How the crisis affects both ends of the supply chain

Famed for its vibrant roses, carnations and summer flowers, Kenya is one of the biggest flower exporters in the world. So with global transport networks at a halt, UK florists like Tanith Fix-James have been left to trade on limited supply. But what of the 70,000 flower farmers in Kenya whose livelihoods are being threatened? Louise Donovan investigates.

In 2018, the UK market alone was worth £1.3billion—the majority of it coming from Kenyan flower farms after being auctioned in the Netherlands. Tanith orders half her stock from Safari Garden, a grower collective in Kenya offering mixed boxes via online market Florismart (the other half is from auctions).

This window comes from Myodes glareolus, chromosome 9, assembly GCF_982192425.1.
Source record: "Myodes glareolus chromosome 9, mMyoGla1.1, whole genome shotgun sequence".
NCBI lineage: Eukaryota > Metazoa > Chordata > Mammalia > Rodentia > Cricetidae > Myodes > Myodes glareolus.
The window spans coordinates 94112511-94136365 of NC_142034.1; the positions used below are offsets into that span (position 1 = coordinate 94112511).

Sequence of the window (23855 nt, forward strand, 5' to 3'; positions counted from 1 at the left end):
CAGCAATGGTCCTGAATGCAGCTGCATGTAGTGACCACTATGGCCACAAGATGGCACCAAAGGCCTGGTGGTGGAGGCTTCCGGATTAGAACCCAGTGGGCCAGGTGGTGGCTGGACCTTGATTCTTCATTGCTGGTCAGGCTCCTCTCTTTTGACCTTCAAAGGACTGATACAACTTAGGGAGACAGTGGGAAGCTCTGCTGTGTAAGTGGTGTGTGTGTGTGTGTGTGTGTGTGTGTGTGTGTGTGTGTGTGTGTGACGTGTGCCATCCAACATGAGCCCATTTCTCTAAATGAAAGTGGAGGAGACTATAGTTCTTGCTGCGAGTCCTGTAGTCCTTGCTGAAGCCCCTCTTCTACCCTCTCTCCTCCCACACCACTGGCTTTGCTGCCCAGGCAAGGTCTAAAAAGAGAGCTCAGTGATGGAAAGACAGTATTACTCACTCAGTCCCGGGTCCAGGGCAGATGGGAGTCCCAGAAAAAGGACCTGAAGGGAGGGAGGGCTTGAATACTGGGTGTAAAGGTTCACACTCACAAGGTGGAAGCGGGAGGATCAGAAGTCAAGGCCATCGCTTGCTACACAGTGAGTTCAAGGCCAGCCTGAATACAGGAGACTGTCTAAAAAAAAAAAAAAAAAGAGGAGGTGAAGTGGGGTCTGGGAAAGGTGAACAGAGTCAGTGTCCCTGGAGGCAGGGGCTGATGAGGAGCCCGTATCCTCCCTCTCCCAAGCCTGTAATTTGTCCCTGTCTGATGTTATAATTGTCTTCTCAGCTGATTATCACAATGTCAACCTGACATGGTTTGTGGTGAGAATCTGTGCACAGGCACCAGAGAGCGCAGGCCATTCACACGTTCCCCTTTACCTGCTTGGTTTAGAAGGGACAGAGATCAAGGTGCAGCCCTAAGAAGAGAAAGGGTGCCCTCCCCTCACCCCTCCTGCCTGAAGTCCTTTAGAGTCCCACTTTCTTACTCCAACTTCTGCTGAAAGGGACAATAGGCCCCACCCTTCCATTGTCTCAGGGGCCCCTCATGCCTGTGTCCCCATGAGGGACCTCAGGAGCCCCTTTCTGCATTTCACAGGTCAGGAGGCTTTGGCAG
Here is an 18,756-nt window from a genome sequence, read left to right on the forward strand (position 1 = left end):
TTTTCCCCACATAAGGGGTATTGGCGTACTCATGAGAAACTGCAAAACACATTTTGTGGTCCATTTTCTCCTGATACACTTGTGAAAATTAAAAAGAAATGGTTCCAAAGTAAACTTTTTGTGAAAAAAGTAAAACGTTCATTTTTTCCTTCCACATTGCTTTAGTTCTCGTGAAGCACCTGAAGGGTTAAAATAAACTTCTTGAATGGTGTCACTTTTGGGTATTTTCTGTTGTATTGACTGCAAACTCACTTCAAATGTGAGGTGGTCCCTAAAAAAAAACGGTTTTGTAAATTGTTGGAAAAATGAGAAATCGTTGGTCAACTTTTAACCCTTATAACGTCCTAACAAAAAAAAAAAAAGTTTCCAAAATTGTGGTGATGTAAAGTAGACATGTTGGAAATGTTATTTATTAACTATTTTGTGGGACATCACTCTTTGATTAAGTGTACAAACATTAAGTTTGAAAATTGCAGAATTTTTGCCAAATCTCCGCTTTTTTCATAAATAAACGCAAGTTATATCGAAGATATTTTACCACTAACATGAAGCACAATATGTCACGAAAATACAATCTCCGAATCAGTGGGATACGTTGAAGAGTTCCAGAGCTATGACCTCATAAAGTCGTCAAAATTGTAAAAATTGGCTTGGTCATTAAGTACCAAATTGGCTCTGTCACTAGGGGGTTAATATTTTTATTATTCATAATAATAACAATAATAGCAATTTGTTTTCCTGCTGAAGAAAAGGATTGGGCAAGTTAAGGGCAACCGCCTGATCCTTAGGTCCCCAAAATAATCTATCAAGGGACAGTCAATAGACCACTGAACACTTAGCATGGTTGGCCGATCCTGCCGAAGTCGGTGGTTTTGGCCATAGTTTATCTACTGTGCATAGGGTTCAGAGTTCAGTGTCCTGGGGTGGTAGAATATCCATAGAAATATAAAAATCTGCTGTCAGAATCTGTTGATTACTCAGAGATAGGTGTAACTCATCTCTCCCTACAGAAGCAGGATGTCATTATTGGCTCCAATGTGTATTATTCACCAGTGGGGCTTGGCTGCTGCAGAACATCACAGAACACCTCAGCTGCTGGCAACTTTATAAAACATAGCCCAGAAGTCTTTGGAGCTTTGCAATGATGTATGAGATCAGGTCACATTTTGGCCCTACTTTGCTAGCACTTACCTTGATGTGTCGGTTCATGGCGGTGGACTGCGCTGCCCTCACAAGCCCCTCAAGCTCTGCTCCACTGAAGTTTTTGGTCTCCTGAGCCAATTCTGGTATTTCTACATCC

While flowers often can feel like a luxury, behind them lies an intricate supply-chain of farmers, workers, wholesalers, aeroplanes, florists and supermarkets—and one that has been uniquely altered by the Covid-19 pandemic.

As Tanith sat at her computer, some 4000 miles away Nafula Nyongesa, 27, worried about feeding her two children. She works as a harvester for Lamorna, a Fairtrade flower farm on the shores of Lake Naivasha, roughly two hours from Nairobi, the Kenyan capital.

Read more at Marie Claire (Louise Donovan)

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